An Actual Conversation Between my Mother and Me:
Mom, “When I die I want everyone to drink out of waterford crystal in a toast to my honor.”
“Honor, when did you get honor?”
“And, who is supplying the Waterford Crystal for this solemn moment?Hmmm?”
Mom, " Why, you, of course."
“Hmmmm, I wonder if I can pass Dixie cups off as Waterford.”
It goes on and on.
Death is a regular visitor around my house and frankly, I don’t know why people don’t talk more about it. It can clear the air on many things, liven up the discussion and give everyone a sense of “hey, despite our loss when Bob died, he always wanted that flower arrangment at his funeral to say, " Best of Luck at your new location.” and they did it Bob’s way, and he would have liked it.
What is perceived to be the end is actually the beginning. They will always be a part of us and will wait for us for our journey to begin.
Now, my husbands family, well, they don’t talk about it. Despite having both been in a catastrophic accident years back, they just don’t talk about these things. Since coming over from Germany, all the deaths in the family have been over there and they are really detached from the whole process of losing someone.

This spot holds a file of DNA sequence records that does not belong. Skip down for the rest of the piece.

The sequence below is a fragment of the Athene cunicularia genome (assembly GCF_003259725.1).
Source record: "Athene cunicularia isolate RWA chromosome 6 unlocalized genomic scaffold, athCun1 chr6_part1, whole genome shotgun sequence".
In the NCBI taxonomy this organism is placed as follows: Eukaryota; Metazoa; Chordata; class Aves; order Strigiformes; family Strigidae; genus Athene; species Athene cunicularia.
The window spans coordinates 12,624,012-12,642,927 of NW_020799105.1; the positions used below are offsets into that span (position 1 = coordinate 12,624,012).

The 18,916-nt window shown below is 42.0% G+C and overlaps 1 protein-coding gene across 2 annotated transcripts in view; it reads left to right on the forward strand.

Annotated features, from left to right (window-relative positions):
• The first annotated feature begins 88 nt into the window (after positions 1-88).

My husband thinks my family is weird. I think his is in denial. We are very frank about these things.
Mr. Ujest and I do talk about death. And what heroic measures are to be taken in the event of a terrible accident. We have a will, with the only problem of who will take care of our kids should be both buy the farm. Since I have no one on my side to take them, he thinks our only option is nice-but-severly-deluded Evangelical-WASP sister. ( I have no qualms about the WASP part, its the bible stuff…their bible stuff. It’s scary to both of us, but I have no other options, so, needless to say, I don’t plan on dying.)
My wish for anyone whom I love, like, shared a joke with and have respected is that when their time comes that they are hit by a drunken beer truck driver.
Quick. Painless and nothing takes the sting out of mourning like a big fat settlement from a multi-national conglomeration.
If this actually answers the OP, I would be shocked.
Peace to you and your family during this time.